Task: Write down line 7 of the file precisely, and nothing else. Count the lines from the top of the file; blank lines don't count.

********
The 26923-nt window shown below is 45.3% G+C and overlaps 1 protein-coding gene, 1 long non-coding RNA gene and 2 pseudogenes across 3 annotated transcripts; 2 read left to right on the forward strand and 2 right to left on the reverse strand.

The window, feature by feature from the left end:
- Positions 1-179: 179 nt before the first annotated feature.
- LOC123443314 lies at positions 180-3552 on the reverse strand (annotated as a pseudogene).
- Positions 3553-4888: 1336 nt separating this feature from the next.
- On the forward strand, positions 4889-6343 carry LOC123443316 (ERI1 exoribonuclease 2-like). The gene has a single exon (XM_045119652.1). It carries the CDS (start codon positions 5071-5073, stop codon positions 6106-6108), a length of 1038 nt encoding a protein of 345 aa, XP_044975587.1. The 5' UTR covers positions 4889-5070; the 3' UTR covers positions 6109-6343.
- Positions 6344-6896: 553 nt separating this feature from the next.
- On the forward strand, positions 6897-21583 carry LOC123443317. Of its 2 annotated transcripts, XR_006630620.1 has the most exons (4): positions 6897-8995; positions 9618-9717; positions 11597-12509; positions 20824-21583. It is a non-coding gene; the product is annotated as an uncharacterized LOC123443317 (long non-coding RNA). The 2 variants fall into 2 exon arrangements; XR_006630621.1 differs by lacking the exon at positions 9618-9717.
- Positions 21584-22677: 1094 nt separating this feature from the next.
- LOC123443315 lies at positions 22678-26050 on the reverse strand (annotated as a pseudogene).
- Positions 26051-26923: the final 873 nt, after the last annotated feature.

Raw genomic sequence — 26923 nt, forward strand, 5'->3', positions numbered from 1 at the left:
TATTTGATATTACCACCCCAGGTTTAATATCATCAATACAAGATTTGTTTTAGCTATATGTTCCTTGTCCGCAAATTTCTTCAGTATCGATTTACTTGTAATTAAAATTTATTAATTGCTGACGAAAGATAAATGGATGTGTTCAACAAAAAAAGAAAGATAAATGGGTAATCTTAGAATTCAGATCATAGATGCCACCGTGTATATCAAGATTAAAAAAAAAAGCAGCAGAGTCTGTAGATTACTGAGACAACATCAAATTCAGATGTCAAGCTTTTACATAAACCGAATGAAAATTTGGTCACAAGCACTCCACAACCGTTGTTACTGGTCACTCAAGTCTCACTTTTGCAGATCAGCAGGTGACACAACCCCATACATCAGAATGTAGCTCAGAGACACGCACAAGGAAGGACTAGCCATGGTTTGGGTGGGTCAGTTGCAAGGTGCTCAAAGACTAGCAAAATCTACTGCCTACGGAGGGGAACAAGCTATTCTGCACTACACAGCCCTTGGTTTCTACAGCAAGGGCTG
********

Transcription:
- Positions 6344-6896: 553 nt separating this feature from the next.